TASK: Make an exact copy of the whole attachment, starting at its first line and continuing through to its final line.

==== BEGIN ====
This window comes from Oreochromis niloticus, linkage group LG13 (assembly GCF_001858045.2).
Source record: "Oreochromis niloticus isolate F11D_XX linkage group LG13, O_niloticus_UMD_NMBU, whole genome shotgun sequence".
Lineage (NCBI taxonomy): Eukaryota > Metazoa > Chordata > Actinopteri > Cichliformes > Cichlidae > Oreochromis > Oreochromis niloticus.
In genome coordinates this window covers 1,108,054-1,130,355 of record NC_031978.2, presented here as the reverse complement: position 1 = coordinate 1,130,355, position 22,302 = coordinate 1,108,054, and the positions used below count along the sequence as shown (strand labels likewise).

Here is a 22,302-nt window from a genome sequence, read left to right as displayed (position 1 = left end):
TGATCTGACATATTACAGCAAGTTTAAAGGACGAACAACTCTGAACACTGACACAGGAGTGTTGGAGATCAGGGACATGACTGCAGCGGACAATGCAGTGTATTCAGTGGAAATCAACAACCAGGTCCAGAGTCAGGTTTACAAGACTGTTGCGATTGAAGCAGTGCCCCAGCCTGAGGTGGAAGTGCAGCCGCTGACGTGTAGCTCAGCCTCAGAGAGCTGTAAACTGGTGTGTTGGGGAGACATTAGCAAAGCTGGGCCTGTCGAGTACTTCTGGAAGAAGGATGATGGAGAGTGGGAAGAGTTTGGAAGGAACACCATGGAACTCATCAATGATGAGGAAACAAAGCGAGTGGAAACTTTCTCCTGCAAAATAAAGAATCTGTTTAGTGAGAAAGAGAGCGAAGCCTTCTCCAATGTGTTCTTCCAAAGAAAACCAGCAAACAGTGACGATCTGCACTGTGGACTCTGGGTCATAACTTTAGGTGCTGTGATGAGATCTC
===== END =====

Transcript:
This window comes from Oreochromis niloticus, linkage group LG13 (assembly GCF_001858045.2).
Source record: "Oreochromis niloticus isolate F11D_XX linkage group LG13, O_niloticus_UMD_NMBU, whole genome shotgun sequence".
Lineage (NCBI taxonomy): Eukaryota > Metazoa > Chordata > Actinopteri > Cichliformes > Cichlidae > Oreochromis > Oreochromis niloticus.
In genome coordinates this window covers 1,108,054-1,130,355 of record NC_031978.2, presented here as the reverse complement: position 1 = coordinate 1,130,355, position 22,302 = coordinate 1,108,054, and the positions used below count along the sequence as shown (strand labels likewise).

Here is a 22,302-nt window from a genome sequence, read left to right as displayed (position 1 = left end):
TGATCTGACATATTACAGCAAGTTTAAAGGACGAACAACTCTGAACACTGACACAGGAGTGTTGGAGATCAGGGACATGACTGCAGCGGACAATGCAGTGTATTCAGTGGAAATCAACAACCAGGTCCAGAGTCAGGTTTACAAGACTGTTGCGATTGAAGCAGTGCCCCAGCCTGAGGTGGAAGTGCAGCCGCTGACGTGTAGCTCAGCCTCAGAGAGCTGTAAACTGGTGTGTTGGGGAGACATTAGCAAAGCTGGGCCTGTCGAGTACTTCTGGAAGAAGGATGATGGAGAGTGGGAAGAGTTTGGAAGGAACACCATGGAACTCATCAATGATGAGGAAACAAAGCGAGTGGAAACTTTCTCCTGCAAAATAAAGAATCTGTTTAGTGAGAAAGAGAGCGAAGCCTTCTCCAATGTGTTCTTCCAAAGAAAACCAGCAAACAGTGACGATCTGCACTGTGGACTCTGGGTCATAACTTTAGGTGCTGTGATGAGATCTC